Director: Sunny Deol
Cast: Sunny Deol, Soha Ali Khan, Om Puri, Aanchal Munjal, Narendra Jha, Tisca Chopra, Nadira Babbar, Ramesh Deo
The frenzied thrusts and parries of Sunny Deol’s Ghayal Once Again, a vengeance drama constructed as a hackneyed tale of an anti-corruption crusader, reeks of the past. That isn’t surprising. This film is after all a follow-up to a super hit of a quarter century ago.
It isn’t just the lead actor’s two-and-a-half kilogram fist that has long outlived its utility. The film’s overly anachronistic feel is also accentuated by plot elements that simply do not belong in contemporary times.
While the corrupt politics-big industry nexus is still very much a live issue, it cannot be denied that large swathes of this youth-dominated nation has broken away from the moral shibboleths that 1980s Hindi cinema peddled.
A young female journalist in Ghayal Once Again kills herself after she is sexually assaulted by her boss. Didn’t anybody tell the girl that a rape victim has the right to live like anyone else and fight to bring the perpetrator to justice?
That necessary reality completely eludes Ghayal Once Again, produced, written and directed by Deol himself. He seems to be out of touch with the times. The once-popular star, in the guise of a fearless editor battling crime and subterfuge, goes hammer and tongs at an evil business empire presided over by a man who will leave no stone unturned to shield his murderous son.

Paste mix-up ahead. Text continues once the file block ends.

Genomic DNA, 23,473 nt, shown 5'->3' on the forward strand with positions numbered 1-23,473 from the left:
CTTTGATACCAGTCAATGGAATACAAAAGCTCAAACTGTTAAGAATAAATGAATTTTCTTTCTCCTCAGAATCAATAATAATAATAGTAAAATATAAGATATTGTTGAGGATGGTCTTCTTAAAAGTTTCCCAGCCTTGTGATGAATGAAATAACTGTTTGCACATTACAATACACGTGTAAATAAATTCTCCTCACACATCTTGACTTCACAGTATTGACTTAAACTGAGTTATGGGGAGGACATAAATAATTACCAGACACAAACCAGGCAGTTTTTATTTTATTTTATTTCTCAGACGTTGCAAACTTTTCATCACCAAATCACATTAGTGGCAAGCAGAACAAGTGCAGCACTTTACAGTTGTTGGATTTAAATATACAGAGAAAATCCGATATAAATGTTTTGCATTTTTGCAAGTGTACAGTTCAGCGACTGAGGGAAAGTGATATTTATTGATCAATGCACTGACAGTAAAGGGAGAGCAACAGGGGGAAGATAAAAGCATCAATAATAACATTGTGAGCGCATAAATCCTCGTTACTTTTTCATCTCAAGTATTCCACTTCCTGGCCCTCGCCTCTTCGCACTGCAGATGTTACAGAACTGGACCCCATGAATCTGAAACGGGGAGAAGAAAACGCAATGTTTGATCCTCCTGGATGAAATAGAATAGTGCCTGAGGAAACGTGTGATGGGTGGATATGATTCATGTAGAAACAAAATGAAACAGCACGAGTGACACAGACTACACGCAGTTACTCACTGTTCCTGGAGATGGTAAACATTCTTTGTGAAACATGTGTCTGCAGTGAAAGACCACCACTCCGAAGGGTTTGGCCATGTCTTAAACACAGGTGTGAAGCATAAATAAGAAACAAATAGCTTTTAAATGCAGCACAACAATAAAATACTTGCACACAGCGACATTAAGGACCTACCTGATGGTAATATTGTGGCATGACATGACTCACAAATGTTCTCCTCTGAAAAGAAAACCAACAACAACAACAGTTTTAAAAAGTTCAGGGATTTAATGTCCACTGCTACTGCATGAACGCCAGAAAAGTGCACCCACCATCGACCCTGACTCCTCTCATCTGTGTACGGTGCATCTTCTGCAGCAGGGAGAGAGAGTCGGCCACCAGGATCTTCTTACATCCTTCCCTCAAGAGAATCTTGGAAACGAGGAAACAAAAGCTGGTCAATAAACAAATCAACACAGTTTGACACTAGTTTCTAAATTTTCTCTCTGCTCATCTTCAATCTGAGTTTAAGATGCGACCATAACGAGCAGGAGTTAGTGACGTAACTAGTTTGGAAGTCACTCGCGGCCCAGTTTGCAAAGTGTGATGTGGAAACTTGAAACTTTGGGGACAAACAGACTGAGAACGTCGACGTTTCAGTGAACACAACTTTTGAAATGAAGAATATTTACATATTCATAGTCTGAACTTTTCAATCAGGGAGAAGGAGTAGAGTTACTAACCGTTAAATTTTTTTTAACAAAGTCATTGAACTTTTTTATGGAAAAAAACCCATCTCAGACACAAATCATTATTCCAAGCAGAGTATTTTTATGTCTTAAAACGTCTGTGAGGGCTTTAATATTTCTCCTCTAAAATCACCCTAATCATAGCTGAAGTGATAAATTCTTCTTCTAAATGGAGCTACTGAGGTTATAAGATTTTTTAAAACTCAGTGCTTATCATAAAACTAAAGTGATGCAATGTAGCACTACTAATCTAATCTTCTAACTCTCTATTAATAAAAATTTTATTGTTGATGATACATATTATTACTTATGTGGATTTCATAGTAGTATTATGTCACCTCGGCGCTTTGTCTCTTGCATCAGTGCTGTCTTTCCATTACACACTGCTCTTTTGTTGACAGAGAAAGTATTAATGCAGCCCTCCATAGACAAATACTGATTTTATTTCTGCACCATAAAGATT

In Ghayal Once Again, taking off from where he left in Ghayal, boxer-turned-crusader Ajay Mehra comes to the aid of a quartet of youngsters who stumble upon a cold-blooded homicide committed by the industrialist’s son.
The business tycoon, on his part, unleashes the might of the entire Mumbai law and order machinery in a bid to intimidate Ajay and his supporters into submission.
The male protagonist has his own neurological disorder to reckon with he faces blackouts when assailed by memories of his dark and tragic past alluded to in the early portions of the film through the means of black and white flashes of scenes from 1990’s Ghayal.
The hero’s shrink (played by Soha Ali Khan) stands by him and gives him timely anti-depressants to ensure that he remains fighting fit.
The plot does not throw up any major surprises barring one relating to Ajay and the daughter that he has given up for dead.
As a result, Ghayal Once Again is a rather dreary film that despite some high-octane action scenes orchestrated by a Hollywood stunt coordinator does not deliver too many blows that could be regarded as effective.
With Sunny Deol given full play by the screenplay, the character actors in the film, Sachin Khedekar, Tisca Chopra, Nadira Babbar, Ramesh Deo and Om Puri among them, have little scope to make their presence felt.
As for the actors essaying the roles of the four youngsters on whose behalf the male protagonist takes up cudgels, they are no more than components of the backdrop and come to the fore all too rarely.
Ghayal Once Again, trapped in a time warp, is only for nostalgia freaks who are willing to risk having their brains addled by a cinematic concoction that has absolutely nothing new to offer.